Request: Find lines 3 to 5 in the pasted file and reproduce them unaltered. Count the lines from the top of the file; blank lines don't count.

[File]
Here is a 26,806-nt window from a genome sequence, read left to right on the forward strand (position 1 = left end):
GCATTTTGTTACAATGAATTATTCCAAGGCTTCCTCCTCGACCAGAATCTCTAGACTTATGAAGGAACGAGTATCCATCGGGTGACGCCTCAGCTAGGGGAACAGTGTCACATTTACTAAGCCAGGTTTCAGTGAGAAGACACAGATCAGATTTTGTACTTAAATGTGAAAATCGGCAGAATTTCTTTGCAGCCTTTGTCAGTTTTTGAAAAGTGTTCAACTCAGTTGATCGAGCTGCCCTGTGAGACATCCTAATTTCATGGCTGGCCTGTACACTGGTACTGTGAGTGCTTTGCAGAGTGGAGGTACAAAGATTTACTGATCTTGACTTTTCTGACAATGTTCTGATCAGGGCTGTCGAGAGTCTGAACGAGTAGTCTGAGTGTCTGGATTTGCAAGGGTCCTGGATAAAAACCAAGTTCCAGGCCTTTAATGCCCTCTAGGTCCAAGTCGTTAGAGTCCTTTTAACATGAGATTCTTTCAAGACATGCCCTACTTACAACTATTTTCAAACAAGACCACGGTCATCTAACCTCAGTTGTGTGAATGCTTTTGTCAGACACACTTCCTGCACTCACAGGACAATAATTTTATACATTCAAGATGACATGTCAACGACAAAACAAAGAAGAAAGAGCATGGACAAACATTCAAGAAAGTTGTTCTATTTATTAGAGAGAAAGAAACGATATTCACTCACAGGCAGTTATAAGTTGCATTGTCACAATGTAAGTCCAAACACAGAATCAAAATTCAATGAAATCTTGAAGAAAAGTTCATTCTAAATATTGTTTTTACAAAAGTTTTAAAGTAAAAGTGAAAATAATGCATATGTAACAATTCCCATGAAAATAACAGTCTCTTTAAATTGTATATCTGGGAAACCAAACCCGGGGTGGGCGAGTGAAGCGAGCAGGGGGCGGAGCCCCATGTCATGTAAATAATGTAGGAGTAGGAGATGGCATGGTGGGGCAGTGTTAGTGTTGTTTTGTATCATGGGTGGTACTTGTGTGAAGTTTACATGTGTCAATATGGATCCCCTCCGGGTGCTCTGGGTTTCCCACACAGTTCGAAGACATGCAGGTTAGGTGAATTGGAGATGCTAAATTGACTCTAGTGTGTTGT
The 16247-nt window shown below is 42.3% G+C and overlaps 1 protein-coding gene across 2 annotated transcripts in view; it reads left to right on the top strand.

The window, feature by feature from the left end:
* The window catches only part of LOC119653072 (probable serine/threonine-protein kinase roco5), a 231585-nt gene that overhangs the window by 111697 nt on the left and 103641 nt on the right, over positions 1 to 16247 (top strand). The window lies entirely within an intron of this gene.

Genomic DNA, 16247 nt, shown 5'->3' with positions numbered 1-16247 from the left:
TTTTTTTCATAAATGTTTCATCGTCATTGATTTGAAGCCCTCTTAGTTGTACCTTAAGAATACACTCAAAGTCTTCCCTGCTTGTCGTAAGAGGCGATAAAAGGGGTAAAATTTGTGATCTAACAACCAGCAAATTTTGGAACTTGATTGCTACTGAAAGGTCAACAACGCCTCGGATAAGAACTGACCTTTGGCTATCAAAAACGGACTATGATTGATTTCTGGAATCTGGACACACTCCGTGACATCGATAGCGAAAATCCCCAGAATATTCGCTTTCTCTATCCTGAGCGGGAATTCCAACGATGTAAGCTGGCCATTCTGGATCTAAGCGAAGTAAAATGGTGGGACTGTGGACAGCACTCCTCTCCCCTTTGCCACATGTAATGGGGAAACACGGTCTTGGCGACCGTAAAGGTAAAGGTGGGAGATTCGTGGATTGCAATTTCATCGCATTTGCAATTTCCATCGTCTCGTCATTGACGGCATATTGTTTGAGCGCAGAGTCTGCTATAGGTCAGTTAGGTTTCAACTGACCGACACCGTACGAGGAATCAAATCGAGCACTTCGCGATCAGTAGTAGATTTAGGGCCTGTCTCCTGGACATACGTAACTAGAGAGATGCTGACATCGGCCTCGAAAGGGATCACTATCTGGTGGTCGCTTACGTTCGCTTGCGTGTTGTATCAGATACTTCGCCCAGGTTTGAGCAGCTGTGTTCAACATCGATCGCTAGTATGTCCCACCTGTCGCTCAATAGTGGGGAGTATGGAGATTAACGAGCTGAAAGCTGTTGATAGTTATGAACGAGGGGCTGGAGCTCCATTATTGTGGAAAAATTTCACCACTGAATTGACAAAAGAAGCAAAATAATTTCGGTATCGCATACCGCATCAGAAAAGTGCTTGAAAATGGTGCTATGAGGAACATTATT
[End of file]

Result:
The 16247-nt window shown below is 42.3% G+C and overlaps 1 protein-coding gene across 2 annotated transcripts in view; it reads left to right on the top strand.

The window, feature by feature from the left end:
* The window catches only part of LOC119653072 (probable serine/threonine-protein kinase roco5), a 231585-nt gene that overhangs the window by 111697 nt on the left and 103641 nt on the right, over positions 1 to 16247 (top strand). The window lies entirely within an intron of this gene.